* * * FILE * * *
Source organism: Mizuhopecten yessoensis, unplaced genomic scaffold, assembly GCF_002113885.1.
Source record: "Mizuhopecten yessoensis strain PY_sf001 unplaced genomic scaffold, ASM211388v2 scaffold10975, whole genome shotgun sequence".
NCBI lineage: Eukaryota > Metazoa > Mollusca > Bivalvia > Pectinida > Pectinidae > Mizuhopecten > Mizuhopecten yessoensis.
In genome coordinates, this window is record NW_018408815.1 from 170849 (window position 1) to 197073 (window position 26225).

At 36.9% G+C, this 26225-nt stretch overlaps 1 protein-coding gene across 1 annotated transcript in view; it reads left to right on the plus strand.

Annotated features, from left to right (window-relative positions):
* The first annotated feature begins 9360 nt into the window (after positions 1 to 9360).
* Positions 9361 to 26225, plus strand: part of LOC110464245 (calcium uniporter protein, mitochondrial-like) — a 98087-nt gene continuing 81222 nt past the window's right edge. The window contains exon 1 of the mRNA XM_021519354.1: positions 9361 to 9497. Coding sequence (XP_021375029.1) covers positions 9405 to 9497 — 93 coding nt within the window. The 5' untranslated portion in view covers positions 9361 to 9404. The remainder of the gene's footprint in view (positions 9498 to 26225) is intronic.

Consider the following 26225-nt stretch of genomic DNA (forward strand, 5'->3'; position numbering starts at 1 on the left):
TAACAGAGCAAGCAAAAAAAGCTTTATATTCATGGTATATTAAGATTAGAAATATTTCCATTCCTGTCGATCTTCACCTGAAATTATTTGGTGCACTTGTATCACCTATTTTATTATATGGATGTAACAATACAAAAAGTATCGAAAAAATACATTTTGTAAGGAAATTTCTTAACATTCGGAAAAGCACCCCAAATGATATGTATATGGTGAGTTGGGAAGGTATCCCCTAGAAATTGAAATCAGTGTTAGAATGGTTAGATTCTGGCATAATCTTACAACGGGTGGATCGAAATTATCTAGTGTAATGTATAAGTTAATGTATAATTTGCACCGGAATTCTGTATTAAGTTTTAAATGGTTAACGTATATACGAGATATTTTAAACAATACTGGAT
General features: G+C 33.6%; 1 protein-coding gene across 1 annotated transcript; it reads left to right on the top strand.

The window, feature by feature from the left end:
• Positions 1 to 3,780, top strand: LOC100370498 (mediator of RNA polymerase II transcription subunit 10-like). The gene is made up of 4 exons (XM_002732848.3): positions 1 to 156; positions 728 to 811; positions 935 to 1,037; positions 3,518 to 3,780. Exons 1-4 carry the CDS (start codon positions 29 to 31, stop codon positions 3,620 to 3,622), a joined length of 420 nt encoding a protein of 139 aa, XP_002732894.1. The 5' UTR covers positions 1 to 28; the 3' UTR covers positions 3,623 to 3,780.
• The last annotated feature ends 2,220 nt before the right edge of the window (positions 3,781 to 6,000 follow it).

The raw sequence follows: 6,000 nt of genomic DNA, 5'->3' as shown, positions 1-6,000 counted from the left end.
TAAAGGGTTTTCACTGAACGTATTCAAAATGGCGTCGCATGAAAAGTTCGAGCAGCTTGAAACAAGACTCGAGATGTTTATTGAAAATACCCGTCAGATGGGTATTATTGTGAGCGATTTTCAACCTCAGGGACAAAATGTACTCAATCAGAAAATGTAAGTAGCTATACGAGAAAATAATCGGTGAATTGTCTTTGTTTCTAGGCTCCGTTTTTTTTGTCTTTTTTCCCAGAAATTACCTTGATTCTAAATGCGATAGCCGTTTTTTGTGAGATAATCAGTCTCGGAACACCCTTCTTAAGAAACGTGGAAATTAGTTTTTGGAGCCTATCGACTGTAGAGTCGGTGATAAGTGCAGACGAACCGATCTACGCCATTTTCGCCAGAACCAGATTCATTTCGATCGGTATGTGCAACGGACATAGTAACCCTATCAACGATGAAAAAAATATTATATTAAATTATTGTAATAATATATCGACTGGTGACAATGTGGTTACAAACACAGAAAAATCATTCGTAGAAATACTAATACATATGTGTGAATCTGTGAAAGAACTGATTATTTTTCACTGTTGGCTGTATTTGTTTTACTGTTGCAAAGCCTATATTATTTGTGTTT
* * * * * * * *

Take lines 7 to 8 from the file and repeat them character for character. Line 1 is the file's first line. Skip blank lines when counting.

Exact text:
* The first annotated feature begins 9360 nt into the window (after positions 1 to 9360).
* Positions 9361 to 26225, plus strand: part of LOC110464245 (calcium uniporter protein, mitochondrial-like) — a 98087-nt gene continuing 81222 nt past the window's right edge. The window contains exon 1 of the mRNA XM_021519354.1: positions 9361 to 9497. Coding sequence (XP_021375029.1) covers positions 9405 to 9497 — 93 coding nt within the window. The 5' untranslated portion in view covers positions 9361 to 9404. The remainder of the gene's footprint in view (positions 9498 to 26225) is intronic.